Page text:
First, a Sperry gyro pilot maintained the airplane’s directional control—which had been proven in long-distance flights from Ohio to Texas, New York, and Virginia. Regardless of the airplane’s actual heading when the pilot let go of the controls, the system captured a radio beacon signal from those transmitters that functioned much like marker beacons on an modern ILS.

Using the sensitive altimeter to fix the proper altitude, the airplane tracked inbound to the first of the string of stations, growing ever closer to the field.

For the first complete landing, Crane and engineers George Holloman and Raymond Stout took off from Wright Field (which was KDWF, near Riverside, Ohio, and now closed). As they leveled off and turned on the equipment, the Fokker traversed the roughly 5 sm over to the Patterson landing site.

The Fokker maintained altitude through a throttle “engine”—a rudimentary autothrottle interconnected with the altitude control to adjust the power setting if the minimum altitude was reached prior to Radio Station 1—the closest one to the field. After station passage, the throttle actuated again to set up a power-on glide and descent at a moderate rate until the touchdown was made at Patterson Field. At that point, switches on the landing gear actuated the throttle again, reducing power to idle. The landings were made in winds up to 11 mph and about half in “rough air.”

The C14B had certain advantages in making these trials a success. With a wingspan of 59 feet and a 525 hp Pratt & Whitney R-1690-5 Hornet radial engine, the C14B was relatively powerful when loaded to only half its normal payload—normal max gross weight was 7,341 pounds. Yet it was slow, stable, and ponderous enough in its handling to presume it would land predictably as well, mitigating tendencies to ground loop—which the report excerpt makes no note of, by the way.

Postwar Commercial Autoland

Development on an automatic landing system resumed following World War II, as the Royal Air Force formed its Blind Landing Experimental Unit (BLEU) at two military airfields in Suffolk, England—RAF Martlesham Heath and RAF Woodbridge. Using an increasingly more sophisticated autopilot to track the newly launched ILS for course and vertical guidance, rather than the beacons alone, introduced far more precision into the process. However, though the ILS’ lateral guidance could be used throughout the landing because of the way the transmitter is set up and emits, glideslope guidance ends once the airplane is over the runway threshold, leaving that last 10 feet up in the air, so to speak. Therefore, any autoland system had to begin ignoring the glideslope information once it became unreliable and transition to the radio altimeter.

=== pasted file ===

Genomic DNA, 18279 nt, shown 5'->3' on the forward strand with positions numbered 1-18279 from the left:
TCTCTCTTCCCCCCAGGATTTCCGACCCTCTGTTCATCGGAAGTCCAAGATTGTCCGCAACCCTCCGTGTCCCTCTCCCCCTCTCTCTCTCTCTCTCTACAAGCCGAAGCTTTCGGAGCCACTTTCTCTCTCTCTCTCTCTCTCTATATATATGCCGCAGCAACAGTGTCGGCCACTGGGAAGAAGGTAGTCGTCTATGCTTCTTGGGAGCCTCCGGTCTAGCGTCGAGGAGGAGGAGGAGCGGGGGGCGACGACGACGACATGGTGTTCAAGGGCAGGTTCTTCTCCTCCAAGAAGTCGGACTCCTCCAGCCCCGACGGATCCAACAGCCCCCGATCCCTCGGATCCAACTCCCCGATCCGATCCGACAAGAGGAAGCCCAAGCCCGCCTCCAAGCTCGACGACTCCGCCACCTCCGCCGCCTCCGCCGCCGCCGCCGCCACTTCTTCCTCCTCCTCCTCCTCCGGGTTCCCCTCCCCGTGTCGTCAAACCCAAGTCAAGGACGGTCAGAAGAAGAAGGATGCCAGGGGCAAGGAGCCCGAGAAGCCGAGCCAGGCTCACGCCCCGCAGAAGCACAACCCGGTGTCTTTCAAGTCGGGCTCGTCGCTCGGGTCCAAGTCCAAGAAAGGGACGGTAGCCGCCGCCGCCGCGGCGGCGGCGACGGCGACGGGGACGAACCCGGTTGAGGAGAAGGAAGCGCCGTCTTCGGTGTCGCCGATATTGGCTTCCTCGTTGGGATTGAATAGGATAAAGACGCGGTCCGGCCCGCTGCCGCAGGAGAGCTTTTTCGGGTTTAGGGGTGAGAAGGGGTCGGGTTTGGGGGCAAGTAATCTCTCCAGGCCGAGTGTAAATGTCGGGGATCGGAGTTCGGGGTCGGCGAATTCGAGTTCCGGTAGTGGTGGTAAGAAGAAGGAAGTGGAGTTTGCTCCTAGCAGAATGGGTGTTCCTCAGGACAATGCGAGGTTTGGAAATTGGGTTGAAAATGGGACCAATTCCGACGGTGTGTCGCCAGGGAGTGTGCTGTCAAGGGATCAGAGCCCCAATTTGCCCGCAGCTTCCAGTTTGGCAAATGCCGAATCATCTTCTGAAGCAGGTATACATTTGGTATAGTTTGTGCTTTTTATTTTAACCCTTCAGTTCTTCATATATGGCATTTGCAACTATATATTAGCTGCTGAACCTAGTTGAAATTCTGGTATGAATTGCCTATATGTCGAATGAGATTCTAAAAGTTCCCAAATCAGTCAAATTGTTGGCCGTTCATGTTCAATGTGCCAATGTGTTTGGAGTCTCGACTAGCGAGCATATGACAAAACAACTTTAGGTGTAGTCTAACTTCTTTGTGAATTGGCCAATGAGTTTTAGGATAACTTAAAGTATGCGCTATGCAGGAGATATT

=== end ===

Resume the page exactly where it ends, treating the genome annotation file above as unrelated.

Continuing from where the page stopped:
From this basic truth comes the basis for the Category I instrument approach having a standard minimum altitude of 200 feet agl. Further reductions in those minimums, down to a full “zero-zero” landing, is classified as Category IIIc and requires not only the special onboard equipment and aircraft certification but also pilot training and qualification, and runway certification.

These early systems were tested on the military Vickers Varsity and Avro Vulcan, followed by the first installations on civilian aircraft, the Hawker Siddeley (originally de Havilland) HS.121 Trident, in cooperation with British European Airways. BEA had partnered with the RAF throughout the post-WWII development and made the first automatic landing in commercial revenue service on June 10, 1965, on G-ARPR, from Paris-Le Bourget (LFPB) to London Heathrow (EGLL). From there, the system was installed in the Sud Aviation Caravelle and throughout the turbojet fleets of other airlines.

The U.K. remained pioneers of sorts in utilizing automatic landing systems—driven by the poor weather and persistent low visibility experienced in the British Isles. North American airlines were relatively slow to pick up the new technology. In fact, when BEA went to scrap its Tridents and replace them with the Boeing 757, it was horrified to discover the 757 had no provision for the automatic landing system. While a dozen runways in the U.K. were certified to Cat. IIIc approaches then, only two were in the U.S., and the automatic landing system was deemed unnecessary for operations.

This feature first appeared in the October 2023/Issue 942 of FLYING’s print edition.